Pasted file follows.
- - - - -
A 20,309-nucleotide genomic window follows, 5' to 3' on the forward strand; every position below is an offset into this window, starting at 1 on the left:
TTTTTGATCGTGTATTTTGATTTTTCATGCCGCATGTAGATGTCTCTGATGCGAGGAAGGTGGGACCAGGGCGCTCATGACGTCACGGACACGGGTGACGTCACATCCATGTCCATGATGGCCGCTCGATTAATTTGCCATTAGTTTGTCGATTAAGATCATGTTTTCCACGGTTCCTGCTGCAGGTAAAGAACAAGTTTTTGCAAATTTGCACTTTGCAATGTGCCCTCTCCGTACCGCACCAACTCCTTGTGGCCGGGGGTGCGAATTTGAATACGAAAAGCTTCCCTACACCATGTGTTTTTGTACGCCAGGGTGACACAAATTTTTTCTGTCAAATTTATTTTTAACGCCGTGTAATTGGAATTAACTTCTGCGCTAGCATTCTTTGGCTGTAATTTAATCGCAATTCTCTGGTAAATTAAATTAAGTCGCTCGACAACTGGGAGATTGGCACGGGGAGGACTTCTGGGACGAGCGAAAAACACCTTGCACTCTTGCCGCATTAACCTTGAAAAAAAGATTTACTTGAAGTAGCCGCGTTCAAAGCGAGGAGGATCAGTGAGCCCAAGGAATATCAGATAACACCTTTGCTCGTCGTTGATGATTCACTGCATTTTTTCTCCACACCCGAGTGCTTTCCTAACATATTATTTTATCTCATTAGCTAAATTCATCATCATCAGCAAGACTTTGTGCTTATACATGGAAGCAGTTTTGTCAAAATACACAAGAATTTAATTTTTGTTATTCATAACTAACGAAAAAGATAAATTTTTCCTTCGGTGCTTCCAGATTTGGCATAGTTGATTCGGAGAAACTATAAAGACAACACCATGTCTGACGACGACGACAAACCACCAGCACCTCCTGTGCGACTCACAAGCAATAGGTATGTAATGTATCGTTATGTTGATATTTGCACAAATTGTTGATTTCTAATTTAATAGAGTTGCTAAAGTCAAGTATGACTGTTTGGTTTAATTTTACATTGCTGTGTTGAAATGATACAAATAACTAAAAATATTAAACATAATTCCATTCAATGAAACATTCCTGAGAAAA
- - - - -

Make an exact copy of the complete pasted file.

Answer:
A 20,309-nucleotide genomic window follows, 5' to 3' on the forward strand; every position below is an offset into this window, starting at 1 on the left:
TTTTTGATCGTGTATTTTGATTTTTCATGCCGCATGTAGATGTCTCTGATGCGAGGAAGGTGGGACCAGGGCGCTCATGACGTCACGGACACGGGTGACGTCACATCCATGTCCATGATGGCCGCTCGATTAATTTGCCATTAGTTTGTCGATTAAGATCATGTTTTCCACGGTTCCTGCTGCAGGTAAAGAACAAGTTTTTGCAAATTTGCACTTTGCAATGTGCCCTCTCCGTACCGCACCAACTCCTTGTGGCCGGGGGTGCGAATTTGAATACGAAAAGCTTCCCTACACCATGTGTTTTTGTACGCCAGGGTGACACAAATTTTTTCTGTCAAATTTATTTTTAACGCCGTGTAATTGGAATTAACTTCTGCGCTAGCATTCTTTGGCTGTAATTTAATCGCAATTCTCTGGTAAATTAAATTAAGTCGCTCGACAACTGGGAGATTGGCACGGGGAGGACTTCTGGGACGAGCGAAAAACACCTTGCACTCTTGCCGCATTAACCTTGAAAAAAAGATTTACTTGAAGTAGCCGCGTTCAAAGCGAGGAGGATCAGTGAGCCCAAGGAATATCAGATAACACCTTTGCTCGTCGTTGATGATTCACTGCATTTTTTCTCCACACCCGAGTGCTTTCCTAACATATTATTTTATCTCATTAGCTAAATTCATCATCATCAGCAAGACTTTGTGCTTATACATGGAAGCAGTTTTGTCAAAATACACAAGAATTTAATTTTTGTTATTCATAACTAACGAAAAAGATAAATTTTTCCTTCGGTGCTTCCAGATTTGGCATAGTTGATTCGGAGAAACTATAAAGACAACACCATGTCTGACGACGACGACAAACCACCAGCACCTCCTGTGCGACTCACAAGCAATAGGTATGTAATGTATCGTTATGTTGATATTTGCACAAATTGTTGATTTCTAATTTAATAGAGTTGCTAAAGTCAAGTATGACTGTTTGGTTTAATTTTACATTGCTGTGTTGAAATGATACAAATAACTAAAAATATTAAACATAATTCCATTCAATGAAACATTCCTGAGAAAA